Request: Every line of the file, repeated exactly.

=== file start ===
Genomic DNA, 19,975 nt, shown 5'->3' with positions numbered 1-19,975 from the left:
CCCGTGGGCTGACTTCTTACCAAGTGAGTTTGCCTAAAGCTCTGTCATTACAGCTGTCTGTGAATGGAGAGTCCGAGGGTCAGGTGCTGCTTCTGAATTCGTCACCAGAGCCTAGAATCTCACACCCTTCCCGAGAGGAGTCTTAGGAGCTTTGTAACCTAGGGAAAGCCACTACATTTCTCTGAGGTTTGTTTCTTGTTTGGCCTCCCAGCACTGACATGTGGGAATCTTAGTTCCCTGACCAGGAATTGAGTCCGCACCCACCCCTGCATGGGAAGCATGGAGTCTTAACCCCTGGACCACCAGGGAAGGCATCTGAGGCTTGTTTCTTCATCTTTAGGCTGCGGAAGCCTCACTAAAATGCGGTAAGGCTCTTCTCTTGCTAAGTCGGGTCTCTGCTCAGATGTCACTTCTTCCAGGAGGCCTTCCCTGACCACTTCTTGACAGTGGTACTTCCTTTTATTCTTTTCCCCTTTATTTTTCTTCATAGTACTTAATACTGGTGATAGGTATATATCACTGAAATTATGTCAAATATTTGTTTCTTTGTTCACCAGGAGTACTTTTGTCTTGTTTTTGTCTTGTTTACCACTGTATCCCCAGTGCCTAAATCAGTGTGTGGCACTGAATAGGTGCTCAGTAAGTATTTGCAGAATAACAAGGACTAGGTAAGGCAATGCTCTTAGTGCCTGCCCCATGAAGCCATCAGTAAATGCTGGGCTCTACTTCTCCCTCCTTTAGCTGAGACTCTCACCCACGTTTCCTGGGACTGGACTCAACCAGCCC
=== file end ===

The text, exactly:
Genomic DNA, 19,975 nt, shown 5'->3' with positions numbered 1-19,975 from the left:
CCCGTGGGCTGACTTCTTACCAAGTGAGTTTGCCTAAAGCTCTGTCATTACAGCTGTCTGTGAATGGAGAGTCCGAGGGTCAGGTGCTGCTTCTGAATTCGTCACCAGAGCCTAGAATCTCACACCCTTCCCGAGAGGAGTCTTAGGAGCTTTGTAACCTAGGGAAAGCCACTACATTTCTCTGAGGTTTGTTTCTTGTTTGGCCTCCCAGCACTGACATGTGGGAATCTTAGTTCCCTGACCAGGAATTGAGTCCGCACCCACCCCTGCATGGGAAGCATGGAGTCTTAACCCCTGGACCACCAGGGAAGGCATCTGAGGCTTGTTTCTTCATCTTTAGGCTGCGGAAGCCTCACTAAAATGCGGTAAGGCTCTTCTCTTGCTAAGTCGGGTCTCTGCTCAGATGTCACTTCTTCCAGGAGGCCTTCCCTGACCACTTCTTGACAGTGGTACTTCCTTTTATTCTTTTCCCCTTTATTTTTCTTCATAGTACTTAATACTGGTGATAGGTATATATCACTGAAATTATGTCAAATATTTGTTTCTTTGTTCACCAGGAGTACTTTTGTCTTGTTTTTGTCTTGTTTACCACTGTATCCCCAGTGCCTAAATCAGTGTGTGGCACTGAATAGGTGCTCAGTAAGTATTTGCAGAATAACAAGGACTAGGTAAGGCAATGCTCTTAGTGCCTGCCCCATGAAGCCATCAGTAAATGCTGGGCTCTACTTCTCCCTCCTTTAGCTGAGACTCTCACCCACGTTTCCTGGGACTGGACTCAACCAGCCC